HC Deb 19 November 1973 vol 864 cc931-3
11. Sir Gilbert Longden

asked the Secretary of State for Trade and Industry what progress is being made in research into quieter aeroplane engines.

The Minister for Aerospace and Shipping (Mr. Michael Heseltine)

The results of many years of Government support for such general research, in collaboration with industry and universities, have already contributed to the quieter engines now in or approaching service such as the RB211 and the M45H. Current measures cover extensive additional research into methods for reducing aero-engine noise. These include Government contributions towards the costs of two major programmes in industry: one aimed at demonstrating the possibility of further reductions in noise levels of the RB211 and the other at demonstrating the practicability of developing an ultra-quiet engine based on the M45.

Sir Gilbert Longden

I thank my hon. Friend for that answer. May I take it as a categorical refutation of the canard that Her Majesty's Government are deliberately retarding research into quieter jets? Can my hon. Friend say why it is not yet compulsory to fit silencers to light aircraft engines?

Mr. Heseltine

It is simply not true that the Government are retarding research into quieter engines. We are in the forefront of world pioneering in this respect, and the RB211 has already cost the British taxpayer more than £190 million. A substantial number of the engines used in light aircraft are not manufactured in this country.

Mr. Mason

Will the Minister now honour the obligation he assumed in the House on 22nd October when, in answer to a question from this side, he said—column 679 of HANSARD—that the Government were spending substantial sums on research and development to quieten engines but because he could not then give details he would write to me? Why has he not fulfilled that obligation? What are the specific sums that Her Majesty's Government are now spending on research and development into quieter aircraft?

Mr. Heseltine

I regret that the right hon. Gentleman has not had the letter, but I am pleased to give the House the information that he requested. The present level of expenditure is £1.25 million in the current financial year towards general research, with £750,000 in addition on improvements in the noise characteristics of the RB211 and the M45H engines.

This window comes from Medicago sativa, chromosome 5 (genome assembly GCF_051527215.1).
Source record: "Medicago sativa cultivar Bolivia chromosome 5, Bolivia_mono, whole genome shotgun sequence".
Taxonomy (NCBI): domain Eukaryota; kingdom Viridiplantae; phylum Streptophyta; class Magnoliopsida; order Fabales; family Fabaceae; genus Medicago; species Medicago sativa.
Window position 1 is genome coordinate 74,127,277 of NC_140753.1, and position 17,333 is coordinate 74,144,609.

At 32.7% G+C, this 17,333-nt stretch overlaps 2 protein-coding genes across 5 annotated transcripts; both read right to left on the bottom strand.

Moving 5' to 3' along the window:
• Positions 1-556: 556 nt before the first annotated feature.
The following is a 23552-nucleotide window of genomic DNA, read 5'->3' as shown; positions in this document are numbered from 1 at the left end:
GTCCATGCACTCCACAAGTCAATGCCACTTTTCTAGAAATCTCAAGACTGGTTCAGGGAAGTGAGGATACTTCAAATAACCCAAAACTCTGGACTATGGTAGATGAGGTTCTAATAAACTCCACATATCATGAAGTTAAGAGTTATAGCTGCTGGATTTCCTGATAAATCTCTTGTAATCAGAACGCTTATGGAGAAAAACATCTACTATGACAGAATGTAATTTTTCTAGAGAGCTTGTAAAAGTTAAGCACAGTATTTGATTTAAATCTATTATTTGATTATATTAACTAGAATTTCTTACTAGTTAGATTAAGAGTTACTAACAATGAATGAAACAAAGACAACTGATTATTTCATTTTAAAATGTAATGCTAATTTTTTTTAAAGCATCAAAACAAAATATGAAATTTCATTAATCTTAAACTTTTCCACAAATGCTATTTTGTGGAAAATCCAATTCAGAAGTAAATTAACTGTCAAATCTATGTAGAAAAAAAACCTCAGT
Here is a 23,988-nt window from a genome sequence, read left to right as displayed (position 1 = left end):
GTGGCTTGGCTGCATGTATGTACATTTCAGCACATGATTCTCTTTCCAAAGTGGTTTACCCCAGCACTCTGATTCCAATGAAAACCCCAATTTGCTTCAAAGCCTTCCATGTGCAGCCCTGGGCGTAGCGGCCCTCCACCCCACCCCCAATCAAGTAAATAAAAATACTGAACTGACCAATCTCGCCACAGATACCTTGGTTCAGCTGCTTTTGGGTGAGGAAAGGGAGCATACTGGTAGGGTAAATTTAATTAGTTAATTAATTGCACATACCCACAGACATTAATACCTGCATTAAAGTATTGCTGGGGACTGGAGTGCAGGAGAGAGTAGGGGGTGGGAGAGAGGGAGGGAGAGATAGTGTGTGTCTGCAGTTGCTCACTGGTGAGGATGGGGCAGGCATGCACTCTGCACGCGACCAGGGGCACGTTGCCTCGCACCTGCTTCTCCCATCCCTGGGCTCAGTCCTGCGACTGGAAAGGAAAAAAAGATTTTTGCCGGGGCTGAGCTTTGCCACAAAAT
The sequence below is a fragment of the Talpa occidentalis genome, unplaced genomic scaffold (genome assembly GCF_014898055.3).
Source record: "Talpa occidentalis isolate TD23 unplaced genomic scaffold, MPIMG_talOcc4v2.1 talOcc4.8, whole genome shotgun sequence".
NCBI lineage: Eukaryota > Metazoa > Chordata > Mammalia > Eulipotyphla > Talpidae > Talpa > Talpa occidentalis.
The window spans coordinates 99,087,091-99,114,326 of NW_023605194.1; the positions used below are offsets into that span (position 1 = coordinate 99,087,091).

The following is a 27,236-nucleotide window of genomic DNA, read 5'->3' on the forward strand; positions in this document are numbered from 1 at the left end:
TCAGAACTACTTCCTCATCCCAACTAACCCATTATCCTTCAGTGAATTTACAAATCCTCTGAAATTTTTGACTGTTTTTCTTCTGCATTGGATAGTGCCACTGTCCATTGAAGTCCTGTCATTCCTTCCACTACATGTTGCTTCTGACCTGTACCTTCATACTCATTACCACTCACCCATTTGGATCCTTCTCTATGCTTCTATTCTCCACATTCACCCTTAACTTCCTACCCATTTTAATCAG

Mr. Wilkinson

Does my hon. Friend agree that these are very small sums compared with the amount envisaged for laying concrete on mud? Will he direct his attention to financing retrofits for existing power plants in service, such as the Spey, which at present manufacturers have to finance largely by themselves?

Mr. Heseltine

I think my hon. Friend will accept that the cost of research into retrofitting does not amount to a great deal. For example, the programme that the British Aircraft Corporation and Rolls-Royce discussed with me amounted to only £600,000. As the profits of BAC were in excess of £6 million, it did not seem unreasonable that it should fund this work from its own resources, particularly in view of the market that could exist for such a product. However, it is not the cost of developing the technology that is expensive. There are much more substantial costs in operating retrofitted aircraft once the work has been carried out and it is this aspect of the problem that makes one think carefully before reaching conclusions.

Mr. Dalyell

Even taking into account the costs that the hon. Gentleman has mentioned, are not sums of £750,000 and £1.25 million paltry compared with the proposed expenditure on Maplin? What does the "think tank" have to say about that?

Mr. Heseltine

The two are not totally comparable. As the House will appreciate, the purpose of developing a third London airport is to deal with a demand stretching through the rest of this century and using both quiet and relatively noisy aircraft. The question is what one does about that generation of aircraft, relatively noisy and with a relatively short life left, for that period during which they continue to exist. So the two issues cannot be equated. There is not the slightest doubt that one has to look at this matter carefully and bear in mind that the sort of figures I have mentioned for research into hush-kitting are as nothing compared with the airline penalties that would have to be paid by the general public for operating such aircraft that would result from such treatment.

Mr. Dalyell

On a point of order, Mr. Speaker. In view of the unsatisfactory nature of that reply, I beg to give notice that I shall raise the matter on the Adjournment.